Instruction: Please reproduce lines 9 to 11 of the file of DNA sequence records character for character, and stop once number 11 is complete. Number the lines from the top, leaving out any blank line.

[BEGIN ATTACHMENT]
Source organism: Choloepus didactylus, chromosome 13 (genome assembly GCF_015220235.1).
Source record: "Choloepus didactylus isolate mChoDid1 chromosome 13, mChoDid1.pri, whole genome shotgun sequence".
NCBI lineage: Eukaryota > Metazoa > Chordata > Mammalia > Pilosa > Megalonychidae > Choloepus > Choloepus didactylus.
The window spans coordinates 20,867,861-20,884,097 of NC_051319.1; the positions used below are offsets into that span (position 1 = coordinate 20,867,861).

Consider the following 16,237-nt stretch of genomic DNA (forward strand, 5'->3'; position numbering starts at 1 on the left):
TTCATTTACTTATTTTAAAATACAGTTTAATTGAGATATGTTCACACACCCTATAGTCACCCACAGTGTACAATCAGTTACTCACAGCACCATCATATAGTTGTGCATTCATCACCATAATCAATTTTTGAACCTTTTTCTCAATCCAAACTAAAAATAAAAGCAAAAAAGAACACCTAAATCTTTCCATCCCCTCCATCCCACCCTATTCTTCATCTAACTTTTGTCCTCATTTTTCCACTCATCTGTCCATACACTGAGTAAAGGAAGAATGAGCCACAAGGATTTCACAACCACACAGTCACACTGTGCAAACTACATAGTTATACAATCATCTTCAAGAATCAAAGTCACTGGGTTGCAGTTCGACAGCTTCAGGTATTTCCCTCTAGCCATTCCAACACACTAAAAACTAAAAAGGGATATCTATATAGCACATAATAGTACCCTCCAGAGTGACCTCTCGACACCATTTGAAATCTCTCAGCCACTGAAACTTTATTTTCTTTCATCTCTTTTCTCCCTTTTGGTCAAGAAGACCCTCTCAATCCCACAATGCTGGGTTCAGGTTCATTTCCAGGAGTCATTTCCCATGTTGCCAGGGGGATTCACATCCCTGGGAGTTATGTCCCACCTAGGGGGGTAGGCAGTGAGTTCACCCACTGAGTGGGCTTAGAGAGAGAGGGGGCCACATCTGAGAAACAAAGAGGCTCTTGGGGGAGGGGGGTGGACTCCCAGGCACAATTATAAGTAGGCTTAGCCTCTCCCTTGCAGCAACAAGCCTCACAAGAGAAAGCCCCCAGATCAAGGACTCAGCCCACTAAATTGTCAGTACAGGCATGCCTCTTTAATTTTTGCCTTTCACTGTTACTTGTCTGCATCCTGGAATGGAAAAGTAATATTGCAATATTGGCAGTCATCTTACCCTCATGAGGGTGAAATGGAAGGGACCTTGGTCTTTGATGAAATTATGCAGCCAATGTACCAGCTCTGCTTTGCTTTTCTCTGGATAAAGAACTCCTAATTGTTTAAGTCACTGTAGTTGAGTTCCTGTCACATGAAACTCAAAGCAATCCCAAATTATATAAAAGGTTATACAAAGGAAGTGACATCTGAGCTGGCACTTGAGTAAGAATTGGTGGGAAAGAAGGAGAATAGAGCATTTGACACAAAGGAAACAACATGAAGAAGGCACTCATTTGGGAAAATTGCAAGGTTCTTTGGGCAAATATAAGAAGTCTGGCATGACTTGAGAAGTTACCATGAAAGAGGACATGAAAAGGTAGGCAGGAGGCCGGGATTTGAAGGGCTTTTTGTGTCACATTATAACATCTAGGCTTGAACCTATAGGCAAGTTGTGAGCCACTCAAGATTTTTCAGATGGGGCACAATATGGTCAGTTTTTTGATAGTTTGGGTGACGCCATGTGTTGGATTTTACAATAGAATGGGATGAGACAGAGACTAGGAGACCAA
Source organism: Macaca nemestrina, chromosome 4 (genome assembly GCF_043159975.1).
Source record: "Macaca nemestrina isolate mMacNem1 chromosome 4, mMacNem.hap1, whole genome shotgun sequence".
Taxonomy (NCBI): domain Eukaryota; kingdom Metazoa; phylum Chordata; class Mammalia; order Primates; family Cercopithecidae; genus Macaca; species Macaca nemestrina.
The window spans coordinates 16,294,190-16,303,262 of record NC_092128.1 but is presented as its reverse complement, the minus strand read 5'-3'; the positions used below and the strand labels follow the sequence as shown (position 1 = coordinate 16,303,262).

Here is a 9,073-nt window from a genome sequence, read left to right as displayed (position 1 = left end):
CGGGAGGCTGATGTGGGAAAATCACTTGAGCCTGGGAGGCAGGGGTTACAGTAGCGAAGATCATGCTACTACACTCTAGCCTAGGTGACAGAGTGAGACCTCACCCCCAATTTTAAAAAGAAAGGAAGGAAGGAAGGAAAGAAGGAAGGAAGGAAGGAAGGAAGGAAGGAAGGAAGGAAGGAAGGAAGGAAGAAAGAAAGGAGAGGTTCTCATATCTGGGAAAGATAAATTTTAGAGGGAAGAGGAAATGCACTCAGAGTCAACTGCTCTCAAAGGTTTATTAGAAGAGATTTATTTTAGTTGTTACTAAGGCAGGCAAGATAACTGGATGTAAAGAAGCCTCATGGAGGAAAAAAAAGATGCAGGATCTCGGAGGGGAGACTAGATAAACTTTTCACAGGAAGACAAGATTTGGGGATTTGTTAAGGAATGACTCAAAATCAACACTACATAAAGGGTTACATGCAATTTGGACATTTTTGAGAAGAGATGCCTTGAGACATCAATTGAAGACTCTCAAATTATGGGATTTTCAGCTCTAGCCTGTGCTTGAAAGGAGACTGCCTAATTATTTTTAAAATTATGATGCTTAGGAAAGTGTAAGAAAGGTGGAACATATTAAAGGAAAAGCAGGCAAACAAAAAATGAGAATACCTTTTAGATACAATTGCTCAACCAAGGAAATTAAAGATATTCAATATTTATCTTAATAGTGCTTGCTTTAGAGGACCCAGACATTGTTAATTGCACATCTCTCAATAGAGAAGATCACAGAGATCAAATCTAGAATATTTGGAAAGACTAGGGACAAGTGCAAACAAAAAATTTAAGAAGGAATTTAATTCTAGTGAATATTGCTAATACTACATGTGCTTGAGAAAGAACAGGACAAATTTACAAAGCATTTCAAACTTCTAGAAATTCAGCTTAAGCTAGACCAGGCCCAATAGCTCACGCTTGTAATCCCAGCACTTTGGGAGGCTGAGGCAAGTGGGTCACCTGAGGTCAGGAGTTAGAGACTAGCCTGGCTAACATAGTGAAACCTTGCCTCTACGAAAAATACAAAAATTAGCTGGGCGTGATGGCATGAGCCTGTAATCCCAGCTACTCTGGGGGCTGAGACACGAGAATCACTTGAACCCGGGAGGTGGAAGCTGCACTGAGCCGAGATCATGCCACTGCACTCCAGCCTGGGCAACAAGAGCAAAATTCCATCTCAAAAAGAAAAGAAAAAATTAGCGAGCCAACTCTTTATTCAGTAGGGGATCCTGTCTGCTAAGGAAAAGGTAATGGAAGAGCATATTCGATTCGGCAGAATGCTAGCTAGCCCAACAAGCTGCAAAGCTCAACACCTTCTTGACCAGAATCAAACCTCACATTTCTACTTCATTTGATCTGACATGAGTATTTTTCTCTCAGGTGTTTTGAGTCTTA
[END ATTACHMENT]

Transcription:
Taxonomy (NCBI): domain Eukaryota; kingdom Metazoa; phylum Chordata; class Mammalia; order Primates; family Cercopithecidae; genus Macaca; species Macaca nemestrina.
The window spans coordinates 16,294,190-16,303,262 of record NC_092128.1 but is presented as its reverse complement, the minus strand read 5'-3'; the positions used below and the strand labels follow the sequence as shown (position 1 = coordinate 16,303,262).

Here is a 9,073-nt window from a genome sequence, read left to right as displayed (position 1 = left end):